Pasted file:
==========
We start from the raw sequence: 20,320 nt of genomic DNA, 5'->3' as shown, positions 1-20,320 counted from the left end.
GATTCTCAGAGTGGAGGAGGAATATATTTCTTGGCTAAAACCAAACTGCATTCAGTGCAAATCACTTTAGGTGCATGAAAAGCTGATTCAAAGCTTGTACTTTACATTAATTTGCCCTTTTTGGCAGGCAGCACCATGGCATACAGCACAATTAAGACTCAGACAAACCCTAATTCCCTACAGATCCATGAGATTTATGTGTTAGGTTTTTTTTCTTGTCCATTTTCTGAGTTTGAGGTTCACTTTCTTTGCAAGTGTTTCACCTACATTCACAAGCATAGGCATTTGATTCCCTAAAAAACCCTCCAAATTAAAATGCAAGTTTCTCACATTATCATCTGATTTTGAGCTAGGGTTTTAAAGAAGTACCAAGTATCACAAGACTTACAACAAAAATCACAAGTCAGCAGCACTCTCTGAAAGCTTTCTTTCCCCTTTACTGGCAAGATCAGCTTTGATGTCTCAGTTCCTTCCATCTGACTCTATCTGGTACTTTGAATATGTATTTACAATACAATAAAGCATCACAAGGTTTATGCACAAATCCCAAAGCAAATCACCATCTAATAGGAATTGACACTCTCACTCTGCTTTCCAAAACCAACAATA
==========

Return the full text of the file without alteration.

We start from the raw sequence: 20,320 nt of genomic DNA, 5'->3' as shown, positions 1-20,320 counted from the left end.
GATTCTCAGAGTGGAGGAGGAATATATTTCTTGGCTAAAACCAAACTGCATTCAGTGCAAATCACTTTAGGTGCATGAAAAGCTGATTCAAAGCTTGTACTTTACATTAATTTGCCCTTTTTGGCAGGCAGCACCATGGCATACAGCACAATTAAGACTCAGACAAACCCTAATTCCCTACAGATCCATGAGATTTATGTGTTAGGTTTTTTTTCTTGTCCATTTTCTGAGTTTGAGGTTCACTTTCTTTGCAAGTGTTTCACCTACATTCACAAGCATAGGCATTTGATTCCCTAAAAAACCCTCCAAATTAAAATGCAAGTTTCTCACATTATCATCTGATTTTGAGCTAGGGTTTTAAAGAAGTACCAAGTATCACAAGACTTACAACAAAAATCACAAGTCAGCAGCACTCTCTGAAAGCTTTCTTTCCCCTTTACTGGCAAGATCAGCTTTGATGTCTCAGTTCCTTCCATCTGACTCTATCTGGTACTTTGAATATGTATTTACAATACAATAAAGCATCACAAGGTTTATGCACAAATCCCAAAGCAAATCACCATCTAATAGGAATTGACACTCTCACTCTGCTTTCCAAAACCAACAATA